http://www.bailii.org/ew/cases/EWHC/Comm/2015/2237.html

Clyde & Co (Victor Rae-Reeves, Helena Coates, Isobel Butland and Monique Brostek) for the claimant

The claimant insurer sought a declaration that it had validly avoided a contractors' combined liability policy on the ground of non-disclosure of material information. Much of the case turns on the particular facts but a few points mentioned by the judge are of more general interest.

The judge said that she was able to reach conclusions on materiality based on common sense, rather than having to resort to expert evidence (which, in any event, supported her conclusions). She pointed out that the "central flaw" in the insured's argument was that it overlooked the objective nature of the test for materiality: "[The insured's] own opinion of the significance or otherwise of the earth settlement and the road void does not determine materiality, though any subjective concern on its part would be relevant. An absence of subjective concern because, for example, [the insured] (and others) had formed the (preliminary) view that [the insured's] tunnelling was not the cause of the void does not relieve the appearance of the void of materiality for underwriting purposes. The question is whether, on an objective assessment, the facts known to the insured were material. Otherwise, … [the insured] (or others) become "judge and jury" on the risk which the underwriter is contemplating".

The judge found that there had been a material non-disclosure, and inducement, on the facts. The insured had alleged, though, that the insurer had affirmed the policy because all of the matters relied upon for the avoidance were known by the end of August, whereas the insurer had not avoided the policy until the following January. That argument was rejected by the judge. Citing Rix LJ's decision in Kosmar Villa v Trustees of Syndicate 1243 (see Weekly Update 10/08), to the effect that insurers should not rush to avoid or "even to destabilise their relationship with their insured by immediately reserving their position", it was held that the insurer had been entitled to await loss adjusters' advice and to verify the information given to it in August. The judge concluded that: "A period of 4 to 5 months to carry out investigations, take legal advice and the decision to avoid cannot be said to have been unreasonable".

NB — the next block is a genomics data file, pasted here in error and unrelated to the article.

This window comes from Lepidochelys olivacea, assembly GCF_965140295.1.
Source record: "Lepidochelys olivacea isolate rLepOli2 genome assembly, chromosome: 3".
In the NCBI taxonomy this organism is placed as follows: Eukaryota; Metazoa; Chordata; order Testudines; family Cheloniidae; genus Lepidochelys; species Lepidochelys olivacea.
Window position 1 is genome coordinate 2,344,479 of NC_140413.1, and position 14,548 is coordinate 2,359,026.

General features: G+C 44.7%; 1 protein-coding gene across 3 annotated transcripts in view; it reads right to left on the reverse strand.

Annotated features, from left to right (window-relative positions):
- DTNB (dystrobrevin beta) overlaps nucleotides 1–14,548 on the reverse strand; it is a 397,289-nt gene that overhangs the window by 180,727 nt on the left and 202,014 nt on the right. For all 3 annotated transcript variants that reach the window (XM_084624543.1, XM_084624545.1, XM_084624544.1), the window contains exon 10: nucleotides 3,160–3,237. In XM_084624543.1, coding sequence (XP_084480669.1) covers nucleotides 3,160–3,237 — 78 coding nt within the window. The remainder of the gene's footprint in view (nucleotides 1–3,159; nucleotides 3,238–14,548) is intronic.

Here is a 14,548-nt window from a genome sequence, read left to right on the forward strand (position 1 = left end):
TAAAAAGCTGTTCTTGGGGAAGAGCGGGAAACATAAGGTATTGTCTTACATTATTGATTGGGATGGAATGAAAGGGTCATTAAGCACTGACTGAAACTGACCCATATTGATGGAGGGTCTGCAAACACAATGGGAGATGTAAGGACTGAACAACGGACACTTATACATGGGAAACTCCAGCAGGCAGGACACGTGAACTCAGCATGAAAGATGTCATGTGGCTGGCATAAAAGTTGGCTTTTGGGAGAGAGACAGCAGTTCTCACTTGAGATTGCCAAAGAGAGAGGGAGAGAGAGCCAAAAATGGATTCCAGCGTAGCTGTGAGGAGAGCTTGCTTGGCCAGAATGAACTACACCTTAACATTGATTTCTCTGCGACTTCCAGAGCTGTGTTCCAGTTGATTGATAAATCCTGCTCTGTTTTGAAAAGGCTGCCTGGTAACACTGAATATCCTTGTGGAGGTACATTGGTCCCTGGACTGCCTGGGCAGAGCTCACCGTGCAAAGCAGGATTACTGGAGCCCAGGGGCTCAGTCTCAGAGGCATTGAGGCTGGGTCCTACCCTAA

Furthermore, the issuing of policy documentation (a cover note and an endorsement to change the name of the insured) in September came "nowhere close to the unequivocal conduct or representation by [the insurer] necessary for an affirmation". It was not clear that the insurer had known the documentation had been issued and, even if it had, there was no suggestion that the insurer knew, at this very early stage, that it had a legal right to avoid. Furthermore, at a meeting in October, although the express words "reservation of rights" had not been used, the insurer's loss adjuster had made it clear that the insurer might not be providing cover because of a material non-disclosure.

Accordingly, it was held that the policy had been validly avoided.

COMMENT: The amount of time to which an insurer is entitled before it can be said to have affirmed a policy which it was otherwise entitled to avoid is fact-specific and no hard and fast rules can be given. Here, the judge cited a period of 4-5 months as being a reasonable timeframe to allow both investigation of a complex claim and a decision on whether to avoid, but it was also important that no contradictory representations had been made by the insurer during that time. As Rix LJ put it in Kosmar Villa (albeit in relation to the breach of a condition precedent, rather than an avoidance): "Legal doctrine should not push insurers into over-hasty reliance on their procedural rights…..That said, I would certainly not like to give the impression that insurers can equivocate for long while giving the plain impression that they are treating a claim as covered by their policy, especially at a time when a decision might be required, without running at least the risk that they will be treated as having waived some requirement of their contract or their right to avoid it".

On a separate note, the reference to a 4-5 month period for investigation might also be useful should the government re-introduce the proposal for late payment damages (something which the Law Commissions are currently looking at again).